Thursday, October 2, 2014
FAIRFIELD-SUISUN, CALIFORNIA
99 CENTS

State office building racks up millions in repairs

By
From page A4 | July 07, 2014 |

Nightmare Building

In this Wednesday, July 2, 2014, photo, scaffolding covers the sidewalk around the State Board of Equalization building in Sacramento, Calif. The building, which houses the headquarters of the state agency that administers taxes and fees, has been plagued with problems including panes of glass popping out and crashing to the sidewalk, elevators stalling and corroding pipes damaging the buildings's water system, since it was opened in 1993. (AP Photo/Rich Pedroncelli)

SACRAMENTO — During her final years working for the state tax board, Peggy Robinson went to work afraid of the building mold that she says left her with constant coughing, headaches and skin rashes.

She also recalls water problems culminating in burst pipes flooding floors and forcing employees to relocate. And that’s not to mention the near-daily annoyances for nearly 2,000 workers at the Board of Equalization headquarters, where Robinson worked from its 1993 opening until her retirement two years ago.

A malfunctioning heating system forced workers to wear jackets at their desks. Water dripped onto their desks. Elevators stalled mid-flight.

Some of the building’s persistent problems even pose a danger to the public. Outside the 24-story office building about five blocks from the state Capitol, scaffolding protects pedestrians from glass panes that have popped out and shattered on the sidewalk.

“It was definitely not conducive to getting your work done on time,” Robinson said of being an employee inside the Board of Equalization building. “They made a choice: It was either having to keep paying for the building or let the employees suffer. I believe they let the employees suffer.”

With repair bills mounting, the state Legislature is now considering how to resolve the long-festering problem and get the employees into a healthier office environment.

State taxpayers so far have shelled out about $60 million for building repairs and $2.3 million to pay workers’ compensation claims and settle lawsuits from fed-up workers.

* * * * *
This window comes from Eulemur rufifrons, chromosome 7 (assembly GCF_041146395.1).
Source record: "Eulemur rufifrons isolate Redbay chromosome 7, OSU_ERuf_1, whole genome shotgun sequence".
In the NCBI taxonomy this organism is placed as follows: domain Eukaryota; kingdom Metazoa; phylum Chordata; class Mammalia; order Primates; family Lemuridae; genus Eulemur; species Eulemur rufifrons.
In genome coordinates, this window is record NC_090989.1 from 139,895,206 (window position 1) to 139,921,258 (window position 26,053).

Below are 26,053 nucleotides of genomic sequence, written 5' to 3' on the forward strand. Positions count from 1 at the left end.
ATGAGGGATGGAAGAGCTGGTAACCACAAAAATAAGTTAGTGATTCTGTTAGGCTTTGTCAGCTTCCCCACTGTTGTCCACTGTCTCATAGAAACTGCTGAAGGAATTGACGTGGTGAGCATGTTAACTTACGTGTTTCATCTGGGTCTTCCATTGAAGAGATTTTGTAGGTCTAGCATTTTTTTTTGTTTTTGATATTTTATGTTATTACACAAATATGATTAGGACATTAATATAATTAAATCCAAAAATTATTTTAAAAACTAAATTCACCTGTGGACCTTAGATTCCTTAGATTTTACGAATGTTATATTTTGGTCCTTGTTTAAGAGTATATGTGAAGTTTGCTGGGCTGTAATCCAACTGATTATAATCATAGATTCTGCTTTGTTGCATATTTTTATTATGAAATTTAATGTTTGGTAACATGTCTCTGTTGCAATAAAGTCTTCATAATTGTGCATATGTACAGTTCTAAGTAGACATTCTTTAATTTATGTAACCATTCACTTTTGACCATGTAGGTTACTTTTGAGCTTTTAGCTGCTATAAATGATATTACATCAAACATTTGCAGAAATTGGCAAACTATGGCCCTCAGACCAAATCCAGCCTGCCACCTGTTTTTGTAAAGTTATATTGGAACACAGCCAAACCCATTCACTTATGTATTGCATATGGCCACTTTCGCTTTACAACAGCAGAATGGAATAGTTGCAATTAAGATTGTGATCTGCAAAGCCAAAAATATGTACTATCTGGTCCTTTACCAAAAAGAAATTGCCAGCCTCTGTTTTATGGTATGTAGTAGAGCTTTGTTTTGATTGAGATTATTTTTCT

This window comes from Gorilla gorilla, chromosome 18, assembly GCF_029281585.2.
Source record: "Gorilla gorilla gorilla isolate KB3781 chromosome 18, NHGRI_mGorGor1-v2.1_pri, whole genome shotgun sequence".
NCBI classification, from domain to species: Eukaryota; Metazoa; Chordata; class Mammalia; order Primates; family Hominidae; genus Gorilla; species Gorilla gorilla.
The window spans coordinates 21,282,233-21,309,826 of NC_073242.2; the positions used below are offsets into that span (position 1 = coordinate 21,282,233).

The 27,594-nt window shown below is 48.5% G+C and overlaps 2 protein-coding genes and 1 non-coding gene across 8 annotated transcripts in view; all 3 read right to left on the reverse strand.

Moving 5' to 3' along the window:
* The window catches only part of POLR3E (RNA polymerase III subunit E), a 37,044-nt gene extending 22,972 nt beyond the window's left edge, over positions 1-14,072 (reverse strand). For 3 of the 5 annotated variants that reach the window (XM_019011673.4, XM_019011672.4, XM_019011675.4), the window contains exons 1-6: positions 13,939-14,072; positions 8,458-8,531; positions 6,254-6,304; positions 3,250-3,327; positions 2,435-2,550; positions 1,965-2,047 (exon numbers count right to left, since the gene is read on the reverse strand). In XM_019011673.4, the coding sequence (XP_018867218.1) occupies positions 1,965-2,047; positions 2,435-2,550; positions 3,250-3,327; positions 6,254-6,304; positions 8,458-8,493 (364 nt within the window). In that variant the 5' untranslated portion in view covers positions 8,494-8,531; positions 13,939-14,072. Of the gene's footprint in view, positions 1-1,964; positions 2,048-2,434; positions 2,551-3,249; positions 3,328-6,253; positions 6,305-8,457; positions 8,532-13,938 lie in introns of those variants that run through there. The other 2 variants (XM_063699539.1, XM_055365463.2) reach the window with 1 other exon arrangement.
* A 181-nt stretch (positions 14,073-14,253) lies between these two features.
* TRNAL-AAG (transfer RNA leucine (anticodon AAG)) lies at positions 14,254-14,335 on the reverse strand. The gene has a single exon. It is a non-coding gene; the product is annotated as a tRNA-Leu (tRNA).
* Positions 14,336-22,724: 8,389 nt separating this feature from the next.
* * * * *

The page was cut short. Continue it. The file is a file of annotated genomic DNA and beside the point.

AB1656 by Assemblyman Roger Dickinson, D-Sacramento, requires that the state find a new building to house the agency, which collects about $50 billion in tax revenue each year.

“Any other landlord would be categorized as a slum lord and forced to fix this problem,” said Jerome Horton, the elected chairman of the Board of Equalization.

But advocates for the move say Gov. Jerry Brown’s administration has been resistant and is delaying action.

Legislative staff have estimated that planning, designing and building a new headquarters could cost up to $500 million, with an additional $300 million to $400 million in interest payments.

AB1656 would give the Department of General Services, which oversees state government buildings, the authorization to move the tax agency but does not guarantee future funding to do so.

Dickinson and Board of Equalization officials say the governor’s office would rather wait until a larger assessment of Sacramento-area government buildings finishes before deciding what to do with a single site. That review could take up to five years.

Jim Evans, a spokesman for the governor, referred questions to the Department of General Services, which says officials are not indifferent to the concerns but face hurdles. For one, the state still owes $77 million to pay off the high-rise, and terms of the bond require the building to be occupied.

The state settled a lawsuit against the building’s contractor in 2000, but the statute of limitations for suing over defects ran out more than a decade ago. Meanwhile, the repair costs keep mounting and legal challenges keep coming.

“What they’ve done is periodically plug the leaks to the dam instead of rebuilding the dam,” said Anthony Perez, an attorney who filed a lawsuit over the mold issue on behalf of 31 employees in 2008, with the state eventually settling it.

Brian Ferguson, a spokesman for the Department of General Services, says employees are not exposed to mold and would be evacuated if that was the case.

“It’s probably the most tested building in all of the state for air quality,” he said.

Perez disputes that and filed a $50 million claim last week, alleging that workers continue to fall ill from mold despite false assurances from management. The agency declined to comment on the claim filed on Wednesday.